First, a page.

- Art Activism for Community Development -
Dr. Ephrat Huss, a lecturer in Social Work and Art Therapy from Israel’s Ben-Gurion University of the Negev, held workshops and training sessions at the Sarvodaya Training Centre in Batticaloa, in eastern Sri Lanka on ways of using art to bolster the emotional resilience of children affected by war and other psychotraumas.
Dr. Eytan Shouker, artist, photographer, art and community activist and senior lecturer at Jerusalem’s prestigious Bezalel Academy of Art and Design presented projects in workshops that taught how art can galvanize a community to action that produces results. One example was a project in which teenagers recycled old tires and garbage, and employed chicken wire, concrete and brightly-coloured paints to create a communal meeting place.
Both professionals were at the Sarvodaya Training Centre courtesy of Tag and the JDC to share innovative methods and techniques developed in Israel.
“Tag is always committed for the long-term.”
Mr. Careem, Director of the Batticaloa Training Centre, Sri Lanka
The project addressed the psychosocial needs of child victims of the tsunami and the recently-ended civil war. In addition to the workshops, meetings were held with local professionals to contribute to the concept of using art as a tool to build community cohesion, mobilize communities, and motivate children to return to studies after years-long gaps, such as those caused by displacement and war.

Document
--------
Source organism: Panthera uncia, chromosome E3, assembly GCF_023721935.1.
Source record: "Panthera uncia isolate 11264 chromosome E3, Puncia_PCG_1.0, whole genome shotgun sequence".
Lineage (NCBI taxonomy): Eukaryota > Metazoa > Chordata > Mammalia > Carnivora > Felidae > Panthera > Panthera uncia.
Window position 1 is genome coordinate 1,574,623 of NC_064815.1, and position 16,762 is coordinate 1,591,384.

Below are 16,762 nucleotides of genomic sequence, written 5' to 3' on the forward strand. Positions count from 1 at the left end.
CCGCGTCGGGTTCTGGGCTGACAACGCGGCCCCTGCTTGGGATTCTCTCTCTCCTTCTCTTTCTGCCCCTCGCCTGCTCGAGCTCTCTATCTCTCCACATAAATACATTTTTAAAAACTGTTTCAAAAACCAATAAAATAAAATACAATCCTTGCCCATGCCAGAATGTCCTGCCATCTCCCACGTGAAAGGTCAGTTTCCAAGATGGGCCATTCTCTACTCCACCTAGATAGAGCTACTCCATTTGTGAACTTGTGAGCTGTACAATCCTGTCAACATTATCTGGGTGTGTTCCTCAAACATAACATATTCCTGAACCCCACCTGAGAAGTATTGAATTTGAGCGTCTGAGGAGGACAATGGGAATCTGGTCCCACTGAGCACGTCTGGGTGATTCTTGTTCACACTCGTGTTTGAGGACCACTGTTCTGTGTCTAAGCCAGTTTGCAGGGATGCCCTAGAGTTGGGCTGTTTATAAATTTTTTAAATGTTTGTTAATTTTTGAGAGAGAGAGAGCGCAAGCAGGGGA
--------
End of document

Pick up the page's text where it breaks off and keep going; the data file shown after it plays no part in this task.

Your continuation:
The following day, some of the theory was put into practice in Kangrankuda Village. Large blank pages were arranged on the floor and taped to the outer walls of the one room that serves as classroom, clubhouse and community centre for this destroyed Tamil village to which displaced former residents have begun to return.
The children, and even several adults, eagerly accepted the spanking new boxes of colours distributed by the Tag volunteers from Israel. There was an especially poignant moment when a middle-aged man who had never tried his hand at drawing before sketched the temple he longs to rebuild in his home village.
As the founder and spiritual mentor of Sarvodaya, Dr. A.T. Ariyaratne said when he welcomed the Tag team on their first day in Sri Lanka, “Art has something to do with heart. The problem with the world is that we give undue importance to the head, to intellect and science, and a less important place to love – there is no better way than art to reawaken the heart of our people after the brutal war.”